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Senior bank debt must be bail-in-able, Sheila Bair tells Finance Watch conference

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Brussels, 7 November 2013 – Sheila Bair, Chair of the Systemic Risk Council and former chair of the US Federal Deposit Insurance Corporation (FDIC), said all of a bank’s debt should be available for absorption in the event that a bank gets into trouble and has to be resolved.

  • Senior bank debt must be bail-in-able
  • G-SIFIs must be restructured for resolution to work

Speaking at a conference in Brussels organised by Finance Watch, the independent public interest association dedicated to making finance serve society, chairman Bair said:

“In the US, once a bank is in resolution, all debt instruments are available for absorption. It would be a very bad decision to exempt certain types of assets from bail-in because it creates an unwarranted government guarantee for what should be bail-in-able debt. Why give a free implicit protection for big bondholders?”

The EU is currently negotiating a Single Resolution Mechanism as part of its Banking Union initiative. Chairman Bair was head of the FDIC, which is responsible for bank resolution in the US, during the 2008 financial crisis.

Chairman Bair also said that resolution would be easier if banks are ringfenced and recommended “hard-wiring” into law that banks cannot be bailed out, other than emergency liquidity provision.

Also at the event was Adrian Blundell-Wignall, Special Advisor to the Secretary-General on Financial Markets at the Organisation for Economic Cooperation and Development.

Mr Blundell-Wignall said:

“If you are going to have resolution regimes and if you are going to attack ‘too-big-to-fail’, the preventive way to do it is through structural separation of G-SiFi banks. If you don’t do preventive things to stop ‘too-big-to-fail’, it will continue to exist.”

Thierry Philipponnat, Secretary General of Finance Watch, said:

“Banking Union requires that Europe’s large banks be resolvable. Firstly, banks should not be too large, too complex or too inter-connected to fail; they must be restructured before problems occur. Secondly, in the event of a problem, senior debt must be bail-in-able with a clear trigger and there should be limited inter-connection with systematically important institutions. The success of Banking Union depends on these things.”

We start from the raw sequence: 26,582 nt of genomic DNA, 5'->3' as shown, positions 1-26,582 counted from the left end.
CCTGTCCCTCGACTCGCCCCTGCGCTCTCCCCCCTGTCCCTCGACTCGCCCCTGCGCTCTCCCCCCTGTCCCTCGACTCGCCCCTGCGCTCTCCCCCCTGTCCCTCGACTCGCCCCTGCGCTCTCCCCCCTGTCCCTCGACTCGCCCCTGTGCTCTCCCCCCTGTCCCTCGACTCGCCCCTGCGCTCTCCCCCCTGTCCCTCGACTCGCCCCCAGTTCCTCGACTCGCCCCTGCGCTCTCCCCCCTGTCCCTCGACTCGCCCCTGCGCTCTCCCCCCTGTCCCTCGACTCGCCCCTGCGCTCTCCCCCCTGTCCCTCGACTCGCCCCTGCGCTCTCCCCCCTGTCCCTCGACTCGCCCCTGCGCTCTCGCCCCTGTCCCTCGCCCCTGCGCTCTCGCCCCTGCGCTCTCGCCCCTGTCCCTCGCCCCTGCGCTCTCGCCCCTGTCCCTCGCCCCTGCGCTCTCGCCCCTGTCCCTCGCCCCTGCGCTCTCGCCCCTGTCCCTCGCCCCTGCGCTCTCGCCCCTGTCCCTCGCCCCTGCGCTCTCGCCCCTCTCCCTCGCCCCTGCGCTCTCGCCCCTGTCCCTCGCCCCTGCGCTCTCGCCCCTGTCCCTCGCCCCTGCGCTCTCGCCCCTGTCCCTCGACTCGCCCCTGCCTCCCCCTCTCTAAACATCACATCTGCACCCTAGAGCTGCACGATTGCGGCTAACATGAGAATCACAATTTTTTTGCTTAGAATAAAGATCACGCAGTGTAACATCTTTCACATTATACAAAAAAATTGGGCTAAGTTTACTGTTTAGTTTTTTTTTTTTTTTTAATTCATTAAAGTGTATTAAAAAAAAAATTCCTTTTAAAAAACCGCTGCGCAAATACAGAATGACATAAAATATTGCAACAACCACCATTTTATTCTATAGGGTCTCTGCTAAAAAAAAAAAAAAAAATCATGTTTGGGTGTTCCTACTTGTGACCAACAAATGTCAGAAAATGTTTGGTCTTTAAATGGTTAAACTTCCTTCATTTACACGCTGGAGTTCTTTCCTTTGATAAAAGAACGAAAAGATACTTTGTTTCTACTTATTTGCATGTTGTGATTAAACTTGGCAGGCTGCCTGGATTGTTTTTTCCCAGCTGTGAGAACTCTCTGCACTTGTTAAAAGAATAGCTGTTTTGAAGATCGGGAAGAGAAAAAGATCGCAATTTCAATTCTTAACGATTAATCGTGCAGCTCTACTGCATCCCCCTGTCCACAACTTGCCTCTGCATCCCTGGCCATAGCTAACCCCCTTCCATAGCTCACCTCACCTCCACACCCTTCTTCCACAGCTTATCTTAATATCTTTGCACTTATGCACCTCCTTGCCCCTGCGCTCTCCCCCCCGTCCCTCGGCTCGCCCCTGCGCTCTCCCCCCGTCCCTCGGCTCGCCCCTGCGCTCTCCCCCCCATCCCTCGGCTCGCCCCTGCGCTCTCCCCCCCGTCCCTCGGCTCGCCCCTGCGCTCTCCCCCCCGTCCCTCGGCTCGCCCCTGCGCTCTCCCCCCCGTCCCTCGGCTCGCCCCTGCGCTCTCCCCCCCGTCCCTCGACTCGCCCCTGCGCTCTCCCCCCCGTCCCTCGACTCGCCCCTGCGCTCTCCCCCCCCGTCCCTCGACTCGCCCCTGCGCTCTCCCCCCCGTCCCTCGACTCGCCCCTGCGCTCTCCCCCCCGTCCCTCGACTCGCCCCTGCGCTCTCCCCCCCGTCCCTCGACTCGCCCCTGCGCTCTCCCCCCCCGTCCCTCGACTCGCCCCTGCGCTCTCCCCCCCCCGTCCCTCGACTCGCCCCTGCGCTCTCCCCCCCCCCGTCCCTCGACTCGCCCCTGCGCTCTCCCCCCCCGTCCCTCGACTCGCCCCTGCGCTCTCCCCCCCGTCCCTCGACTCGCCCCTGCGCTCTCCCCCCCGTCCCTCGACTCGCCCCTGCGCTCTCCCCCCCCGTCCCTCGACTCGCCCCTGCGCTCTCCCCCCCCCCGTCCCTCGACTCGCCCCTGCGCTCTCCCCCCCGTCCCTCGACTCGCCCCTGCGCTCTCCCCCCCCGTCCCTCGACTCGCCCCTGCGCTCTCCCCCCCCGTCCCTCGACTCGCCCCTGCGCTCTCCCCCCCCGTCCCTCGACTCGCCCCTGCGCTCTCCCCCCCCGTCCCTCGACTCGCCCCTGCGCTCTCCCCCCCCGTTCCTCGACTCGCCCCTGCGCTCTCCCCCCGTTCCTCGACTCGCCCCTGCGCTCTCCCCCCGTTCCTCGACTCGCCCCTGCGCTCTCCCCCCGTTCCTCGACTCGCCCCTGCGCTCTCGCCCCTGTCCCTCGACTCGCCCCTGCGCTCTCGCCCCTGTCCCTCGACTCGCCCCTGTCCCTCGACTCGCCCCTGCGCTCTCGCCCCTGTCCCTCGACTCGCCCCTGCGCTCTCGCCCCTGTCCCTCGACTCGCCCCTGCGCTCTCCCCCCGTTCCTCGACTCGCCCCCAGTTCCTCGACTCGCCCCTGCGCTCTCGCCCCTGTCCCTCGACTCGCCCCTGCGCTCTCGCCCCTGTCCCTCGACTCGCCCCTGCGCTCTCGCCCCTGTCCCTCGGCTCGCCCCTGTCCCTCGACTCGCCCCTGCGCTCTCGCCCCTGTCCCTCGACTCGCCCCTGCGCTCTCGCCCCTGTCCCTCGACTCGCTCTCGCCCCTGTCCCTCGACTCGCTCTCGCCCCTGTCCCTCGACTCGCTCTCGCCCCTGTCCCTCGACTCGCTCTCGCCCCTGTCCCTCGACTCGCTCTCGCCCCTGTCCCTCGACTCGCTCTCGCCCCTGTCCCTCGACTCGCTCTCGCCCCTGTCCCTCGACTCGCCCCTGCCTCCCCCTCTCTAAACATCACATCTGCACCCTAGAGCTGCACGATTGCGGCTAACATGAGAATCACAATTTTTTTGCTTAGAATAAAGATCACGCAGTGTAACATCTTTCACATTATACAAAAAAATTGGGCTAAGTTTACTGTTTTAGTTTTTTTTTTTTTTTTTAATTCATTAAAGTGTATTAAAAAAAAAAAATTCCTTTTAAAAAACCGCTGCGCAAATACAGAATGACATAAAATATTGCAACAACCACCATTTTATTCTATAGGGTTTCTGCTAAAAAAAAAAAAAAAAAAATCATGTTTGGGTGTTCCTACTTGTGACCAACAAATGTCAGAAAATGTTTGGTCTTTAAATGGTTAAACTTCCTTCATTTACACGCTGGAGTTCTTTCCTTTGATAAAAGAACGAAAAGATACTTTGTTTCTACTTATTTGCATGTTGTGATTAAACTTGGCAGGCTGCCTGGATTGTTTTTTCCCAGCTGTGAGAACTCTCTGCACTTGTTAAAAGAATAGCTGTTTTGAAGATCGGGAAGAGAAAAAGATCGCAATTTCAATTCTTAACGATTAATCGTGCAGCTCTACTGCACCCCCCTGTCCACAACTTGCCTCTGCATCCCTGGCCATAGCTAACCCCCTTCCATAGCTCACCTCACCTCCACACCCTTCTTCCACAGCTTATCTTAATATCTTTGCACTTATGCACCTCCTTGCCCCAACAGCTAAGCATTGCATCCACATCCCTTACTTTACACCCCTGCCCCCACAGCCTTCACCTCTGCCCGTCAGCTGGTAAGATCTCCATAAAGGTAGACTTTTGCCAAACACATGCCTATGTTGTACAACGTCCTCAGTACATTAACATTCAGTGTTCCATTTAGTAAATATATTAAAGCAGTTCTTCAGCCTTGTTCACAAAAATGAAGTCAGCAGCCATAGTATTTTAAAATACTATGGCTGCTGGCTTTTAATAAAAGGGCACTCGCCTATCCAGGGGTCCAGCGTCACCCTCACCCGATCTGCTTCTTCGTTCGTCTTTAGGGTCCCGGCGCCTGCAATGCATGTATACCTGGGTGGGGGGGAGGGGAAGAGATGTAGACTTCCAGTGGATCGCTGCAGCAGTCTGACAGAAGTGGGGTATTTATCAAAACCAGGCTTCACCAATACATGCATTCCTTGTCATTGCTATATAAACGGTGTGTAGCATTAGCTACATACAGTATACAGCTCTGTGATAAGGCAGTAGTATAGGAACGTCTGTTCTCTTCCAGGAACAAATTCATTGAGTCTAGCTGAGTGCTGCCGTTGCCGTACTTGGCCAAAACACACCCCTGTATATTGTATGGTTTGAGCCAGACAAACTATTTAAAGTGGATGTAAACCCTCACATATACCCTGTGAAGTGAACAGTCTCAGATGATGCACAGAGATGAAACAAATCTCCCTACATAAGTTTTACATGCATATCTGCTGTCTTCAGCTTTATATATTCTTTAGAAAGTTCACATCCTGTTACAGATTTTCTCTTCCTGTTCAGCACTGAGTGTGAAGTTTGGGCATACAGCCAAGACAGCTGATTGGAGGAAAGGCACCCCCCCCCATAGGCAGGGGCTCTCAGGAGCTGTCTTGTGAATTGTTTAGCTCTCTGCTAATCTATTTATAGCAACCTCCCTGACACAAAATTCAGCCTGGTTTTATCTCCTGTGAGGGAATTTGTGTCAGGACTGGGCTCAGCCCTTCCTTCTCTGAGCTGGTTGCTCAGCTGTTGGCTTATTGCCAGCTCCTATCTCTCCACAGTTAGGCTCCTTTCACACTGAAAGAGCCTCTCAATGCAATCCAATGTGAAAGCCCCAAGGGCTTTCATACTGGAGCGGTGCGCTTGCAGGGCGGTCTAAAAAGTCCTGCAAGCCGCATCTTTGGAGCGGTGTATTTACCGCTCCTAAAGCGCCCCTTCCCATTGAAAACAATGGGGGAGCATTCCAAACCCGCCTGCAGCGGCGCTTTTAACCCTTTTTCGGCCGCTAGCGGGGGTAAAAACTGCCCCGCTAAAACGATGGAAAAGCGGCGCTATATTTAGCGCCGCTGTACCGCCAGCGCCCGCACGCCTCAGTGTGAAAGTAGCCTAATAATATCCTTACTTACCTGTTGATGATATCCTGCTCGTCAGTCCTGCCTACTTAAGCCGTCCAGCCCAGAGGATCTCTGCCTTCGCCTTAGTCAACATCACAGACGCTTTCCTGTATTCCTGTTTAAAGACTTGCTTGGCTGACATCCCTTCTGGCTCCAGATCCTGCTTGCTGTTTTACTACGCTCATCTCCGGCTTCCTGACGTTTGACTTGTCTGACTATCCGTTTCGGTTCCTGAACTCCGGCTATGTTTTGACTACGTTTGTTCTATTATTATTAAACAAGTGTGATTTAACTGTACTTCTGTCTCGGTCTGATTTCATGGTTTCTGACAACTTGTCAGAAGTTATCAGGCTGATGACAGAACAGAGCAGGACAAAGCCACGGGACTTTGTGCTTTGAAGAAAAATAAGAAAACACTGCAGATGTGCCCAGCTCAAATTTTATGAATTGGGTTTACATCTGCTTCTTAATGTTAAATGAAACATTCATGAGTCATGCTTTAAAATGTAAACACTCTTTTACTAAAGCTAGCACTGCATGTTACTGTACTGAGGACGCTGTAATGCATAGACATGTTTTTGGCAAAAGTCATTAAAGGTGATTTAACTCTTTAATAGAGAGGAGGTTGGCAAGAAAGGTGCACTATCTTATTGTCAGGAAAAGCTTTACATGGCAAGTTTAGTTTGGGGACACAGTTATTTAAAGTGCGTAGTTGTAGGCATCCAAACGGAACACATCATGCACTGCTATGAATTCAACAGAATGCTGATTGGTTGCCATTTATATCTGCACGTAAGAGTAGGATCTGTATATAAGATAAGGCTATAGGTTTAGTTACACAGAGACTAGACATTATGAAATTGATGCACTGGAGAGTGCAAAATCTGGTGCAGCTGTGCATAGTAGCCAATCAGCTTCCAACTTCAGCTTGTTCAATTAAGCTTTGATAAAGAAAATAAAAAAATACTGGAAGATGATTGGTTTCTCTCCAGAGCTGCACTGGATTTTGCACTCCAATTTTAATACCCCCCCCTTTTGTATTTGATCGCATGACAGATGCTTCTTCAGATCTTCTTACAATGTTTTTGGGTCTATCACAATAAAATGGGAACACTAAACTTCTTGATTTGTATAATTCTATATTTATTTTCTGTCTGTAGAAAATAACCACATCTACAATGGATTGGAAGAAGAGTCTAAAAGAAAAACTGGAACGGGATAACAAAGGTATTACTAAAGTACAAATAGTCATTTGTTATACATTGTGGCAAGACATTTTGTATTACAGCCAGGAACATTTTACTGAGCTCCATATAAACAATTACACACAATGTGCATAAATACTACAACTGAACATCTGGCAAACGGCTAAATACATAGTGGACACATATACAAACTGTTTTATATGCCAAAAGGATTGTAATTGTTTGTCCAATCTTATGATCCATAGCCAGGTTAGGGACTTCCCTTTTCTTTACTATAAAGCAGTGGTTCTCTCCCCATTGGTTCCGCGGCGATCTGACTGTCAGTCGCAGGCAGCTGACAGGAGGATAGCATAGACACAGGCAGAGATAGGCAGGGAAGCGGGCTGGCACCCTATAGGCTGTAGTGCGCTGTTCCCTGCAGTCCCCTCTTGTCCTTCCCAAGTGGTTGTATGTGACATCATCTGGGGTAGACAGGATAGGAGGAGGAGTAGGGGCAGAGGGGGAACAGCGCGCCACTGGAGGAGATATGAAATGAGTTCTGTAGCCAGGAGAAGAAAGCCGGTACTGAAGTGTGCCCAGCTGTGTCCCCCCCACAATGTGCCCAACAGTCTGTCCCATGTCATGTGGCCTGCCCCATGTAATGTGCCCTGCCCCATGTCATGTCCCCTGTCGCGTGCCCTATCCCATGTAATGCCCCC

The conference, “Five Years After – What Next for the Financial Reform Agenda?”, took place on 7 November 2013 at the Square, Brussels. Conference materials will be posted online at www.finance-watch.org in a few days.

ENDS

For further information please contact:

Greg Ford, Head of Communications at Finance Watch, on +322.401.8740 or +44 7703 219 222 or greg.ford@finance-watch.org

Charlotte Geiger, Communications Officer at Finance Watch, on +322.401.8741 or charlotte.geiger@finance-watch.org

NOTES

The implicit government guarantee refers to the expectation that certain large or systemically important banks will be rescued by the government if they get into trouble. This expectation lowers the risk for a bank’s investors, who can then offer funding at lower rates than they would otherwise. An explanation of why this is harmful and how structural bank reform can address the problem of implicit guarantees and make Banking Union safer, can be found in Finance Watch’s position paper “Europe’s Banking Trilemma”.

The EC’s webpage on Banking Union can be found at http://ec.europa.eu/internal_market/finances/banking-union/

The EC’s webpage on the High-level Expert Group on possible reforms to the structure of the EU banking can be found at  http://ec.europa.eu/internal_market/bank/group_of_experts/

Join Finance Watch’s “Change Finance!” campaign: http://www.finance-watch.org/hot-topics/campaign-change-finance

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